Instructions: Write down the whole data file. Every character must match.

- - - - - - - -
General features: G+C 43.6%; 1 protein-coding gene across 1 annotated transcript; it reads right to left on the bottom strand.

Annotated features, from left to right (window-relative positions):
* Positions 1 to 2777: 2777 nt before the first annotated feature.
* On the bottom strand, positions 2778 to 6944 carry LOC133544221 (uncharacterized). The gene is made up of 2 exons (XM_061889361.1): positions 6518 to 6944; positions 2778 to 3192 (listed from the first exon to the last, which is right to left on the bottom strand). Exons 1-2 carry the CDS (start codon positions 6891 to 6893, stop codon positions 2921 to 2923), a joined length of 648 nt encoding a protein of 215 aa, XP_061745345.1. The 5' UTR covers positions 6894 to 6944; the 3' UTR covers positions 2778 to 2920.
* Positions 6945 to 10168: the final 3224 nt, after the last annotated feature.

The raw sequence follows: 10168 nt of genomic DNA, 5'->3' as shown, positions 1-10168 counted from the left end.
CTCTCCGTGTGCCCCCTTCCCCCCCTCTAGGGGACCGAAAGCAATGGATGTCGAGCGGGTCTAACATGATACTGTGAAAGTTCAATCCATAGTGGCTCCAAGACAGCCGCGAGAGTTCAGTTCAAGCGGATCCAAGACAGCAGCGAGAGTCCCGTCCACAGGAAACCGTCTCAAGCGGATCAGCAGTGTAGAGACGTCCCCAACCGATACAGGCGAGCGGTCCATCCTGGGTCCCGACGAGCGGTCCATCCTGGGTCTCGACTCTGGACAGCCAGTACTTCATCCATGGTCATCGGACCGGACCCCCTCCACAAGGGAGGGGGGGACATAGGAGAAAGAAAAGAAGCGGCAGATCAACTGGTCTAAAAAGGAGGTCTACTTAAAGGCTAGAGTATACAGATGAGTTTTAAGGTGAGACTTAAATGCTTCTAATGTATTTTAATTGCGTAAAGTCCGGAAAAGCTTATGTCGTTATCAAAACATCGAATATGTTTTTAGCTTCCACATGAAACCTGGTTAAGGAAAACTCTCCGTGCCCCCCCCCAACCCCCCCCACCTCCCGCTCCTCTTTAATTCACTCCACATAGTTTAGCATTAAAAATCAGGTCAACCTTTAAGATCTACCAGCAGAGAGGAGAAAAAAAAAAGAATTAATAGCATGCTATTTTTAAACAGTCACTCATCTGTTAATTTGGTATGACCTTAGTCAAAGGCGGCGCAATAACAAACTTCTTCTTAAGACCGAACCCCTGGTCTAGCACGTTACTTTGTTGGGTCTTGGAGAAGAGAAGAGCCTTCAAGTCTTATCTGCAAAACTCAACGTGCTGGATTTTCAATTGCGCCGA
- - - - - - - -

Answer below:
General features: G+C 43.6%; 1 protein-coding gene across 1 annotated transcript; it reads right to left on the bottom strand.

Annotated features, from left to right (window-relative positions):
* Positions 1 to 2777: 2777 nt before the first annotated feature.
* On the bottom strand, positions 2778 to 6944 carry LOC133544221 (uncharacterized). The gene is made up of 2 exons (XM_061889361.1): positions 6518 to 6944; positions 2778 to 3192 (listed from the first exon to the last, which is right to left on the bottom strand). Exons 1-2 carry the CDS (start codon positions 6891 to 6893, stop codon positions 2921 to 2923), a joined length of 648 nt encoding a protein of 215 aa, XP_061745345.1. The 5' UTR covers positions 6894 to 6944; the 3' UTR covers positions 2778 to 2920.
* Positions 6945 to 10168: the final 3224 nt, after the last annotated feature.

The raw sequence follows: 10168 nt of genomic DNA, 5'->3' as shown, positions 1-10168 counted from the left end.
CTCTCCGTGTGCCCCCTTCCCCCCCTCTAGGGGACCGAAAGCAATGGATGTCGAGCGGGTCTAACATGATACTGTGAAAGTTCAATCCATAGTGGCTCCAAGACAGCCGCGAGAGTTCAGTTCAAGCGGATCCAAGACAGCAGCGAGAGTCCCGTCCACAGGAAACCGTCTCAAGCGGATCAGCAGTGTAGAGACGTCCCCAACCGATACAGGCGAGCGGTCCATCCTGGGTCCCGACGAGCGGTCCATCCTGGGTCTCGACTCTGGACAGCCAGTACTTCATCCATGGTCATCGGACCGGACCCCCTCCACAAGGGAGGGGGGGACATAGGAGAAAGAAAAGAAGCGGCAGATCAACTGGTCTAAAAAGGAGGTCTACTTAAAGGCTAGAGTATACAGATGAGTTTTAAGGTGAGACTTAAATGCTTCTAATGTATTTTAATTGCGTAAAGTCCGGAAAAGCTTATGTCGTTATCAAAACATCGAATATGTTTTTAGCTTCCACATGAAACCTGGTTAAGGAAAACTCTCCGTGCCCCCCCCCAACCCCCCCCACCTCCCGCTCCTCTTTAATTCACTCCACATAGTTTAGCATTAAAAATCAGGTCAACCTTTAAGATCTACCAGCAGAGAGGAGAAAAAAAAAAGAATTAATAGCATGCTATTTTTAAACAGTCACTCATCTGTTAATTTGGTATGACCTTAGTCAAAGGCGGCGCAATAACAAACTTCTTCTTAAGACCGAACCCCTGGTCTAGCACGTTACTTTGTTGGGTCTTGGAGAAGAGAAGAGCCTTCAAGTCTTATCTGCAAAACTCAACGTGCTGGATTTTCAATTGCGCCGA